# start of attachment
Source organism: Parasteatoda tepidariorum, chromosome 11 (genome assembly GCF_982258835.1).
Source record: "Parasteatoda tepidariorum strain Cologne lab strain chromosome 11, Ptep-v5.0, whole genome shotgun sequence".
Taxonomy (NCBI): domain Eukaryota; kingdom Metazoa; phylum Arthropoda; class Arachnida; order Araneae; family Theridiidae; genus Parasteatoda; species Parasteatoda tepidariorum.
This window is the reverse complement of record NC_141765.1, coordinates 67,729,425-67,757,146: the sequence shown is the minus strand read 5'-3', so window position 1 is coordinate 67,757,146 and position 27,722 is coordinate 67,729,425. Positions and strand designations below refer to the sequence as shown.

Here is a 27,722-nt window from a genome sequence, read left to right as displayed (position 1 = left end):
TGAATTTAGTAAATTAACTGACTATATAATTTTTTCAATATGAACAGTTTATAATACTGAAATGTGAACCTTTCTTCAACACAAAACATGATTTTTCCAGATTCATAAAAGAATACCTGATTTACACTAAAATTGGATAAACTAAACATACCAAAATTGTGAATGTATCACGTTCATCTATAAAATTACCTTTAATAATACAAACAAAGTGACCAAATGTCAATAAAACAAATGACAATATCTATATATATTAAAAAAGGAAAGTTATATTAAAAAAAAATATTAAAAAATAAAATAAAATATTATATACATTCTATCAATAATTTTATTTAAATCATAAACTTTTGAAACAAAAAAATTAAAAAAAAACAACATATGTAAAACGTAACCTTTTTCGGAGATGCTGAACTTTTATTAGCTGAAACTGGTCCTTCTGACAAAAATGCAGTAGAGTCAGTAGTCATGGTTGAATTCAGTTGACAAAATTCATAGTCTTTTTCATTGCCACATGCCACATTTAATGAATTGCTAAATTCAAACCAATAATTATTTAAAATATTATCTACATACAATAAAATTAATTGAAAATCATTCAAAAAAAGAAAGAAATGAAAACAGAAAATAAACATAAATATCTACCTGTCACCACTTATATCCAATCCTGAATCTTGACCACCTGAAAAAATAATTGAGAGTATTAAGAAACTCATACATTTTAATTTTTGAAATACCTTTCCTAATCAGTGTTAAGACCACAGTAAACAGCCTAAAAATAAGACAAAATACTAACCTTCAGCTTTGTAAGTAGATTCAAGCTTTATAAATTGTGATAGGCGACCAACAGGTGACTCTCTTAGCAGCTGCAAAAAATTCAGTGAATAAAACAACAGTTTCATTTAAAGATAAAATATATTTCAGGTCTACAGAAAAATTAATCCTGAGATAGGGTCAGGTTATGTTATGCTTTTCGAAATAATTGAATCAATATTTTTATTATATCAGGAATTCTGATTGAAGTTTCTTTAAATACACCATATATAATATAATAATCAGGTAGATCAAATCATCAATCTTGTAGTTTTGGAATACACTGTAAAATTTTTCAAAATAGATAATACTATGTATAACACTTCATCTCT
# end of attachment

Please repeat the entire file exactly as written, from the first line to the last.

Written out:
Source organism: Parasteatoda tepidariorum, chromosome 11 (genome assembly GCF_982258835.1).
Source record: "Parasteatoda tepidariorum strain Cologne lab strain chromosome 11, Ptep-v5.0, whole genome shotgun sequence".
Taxonomy (NCBI): domain Eukaryota; kingdom Metazoa; phylum Arthropoda; class Arachnida; order Araneae; family Theridiidae; genus Parasteatoda; species Parasteatoda tepidariorum.
This window is the reverse complement of record NC_141765.1, coordinates 67,729,425-67,757,146: the sequence shown is the minus strand read 5'-3', so window position 1 is coordinate 67,757,146 and position 27,722 is coordinate 67,729,425. Positions and strand designations below refer to the sequence as shown.

Here is a 27,722-nt window from a genome sequence, read left to right as displayed (position 1 = left end):
TGAATTTAGTAAATTAACTGACTATATAATTTTTTCAATATGAACAGTTTATAATACTGAAATGTGAACCTTTCTTCAACACAAAACATGATTTTTCCAGATTCATAAAAGAATACCTGATTTACACTAAAATTGGATAAACTAAACATACCAAAATTGTGAATGTATCACGTTCATCTATAAAATTACCTTTAATAATACAAACAAAGTGACCAAATGTCAATAAAACAAATGACAATATCTATATATATTAAAAAAGGAAAGTTATATTAAAAAAAAATATTAAAAAATAAAATAAAATATTATATACATTCTATCAATAATTTTATTTAAATCATAAACTTTTGAAACAAAAAAATTAAAAAAAAACAACATATGTAAAACGTAACCTTTTTCGGAGATGCTGAACTTTTATTAGCTGAAACTGGTCCTTCTGACAAAAATGCAGTAGAGTCAGTAGTCATGGTTGAATTCAGTTGACAAAATTCATAGTCTTTTTCATTGCCACATGCCACATTTAATGAATTGCTAAATTCAAACCAATAATTATTTAAAATATTATCTACATACAATAAAATTAATTGAAAATCATTCAAAAAAAGAAAGAAATGAAAACAGAAAATAAACATAAATATCTACCTGTCACCACTTATATCCAATCCTGAATCTTGACCACCTGAAAAAATAATTGAGAGTATTAAGAAACTCATACATTTTAATTTTTGAAATACCTTTCCTAATCAGTGTTAAGACCACAGTAAACAGCCTAAAAATAAGACAAAATACTAACCTTCAGCTTTGTAAGTAGATTCAAGCTTTATAAATTGTGATAGGCGACCAACAGGTGACTCTCTTAGCAGCTGCAAAAAATTCAGTGAATAAAACAACAGTTTCATTTAAAGATAAAATATATTTCAGGTCTACAGAAAAATTAATCCTGAGATAGGGTCAGGTTATGTTATGCTTTTCGAAATAATTGAATCAATATTTTTATTATATCAGGAATTCTGATTGAAGTTTCTTTAAATACACCATATATAATATAATAATCAGGTAGATCAAATCATCAATCTTGTAGTTTTGGAATACACTGTAAAATTTTTCAAAATAGATAATACTATGTATAACACTTCATCTCT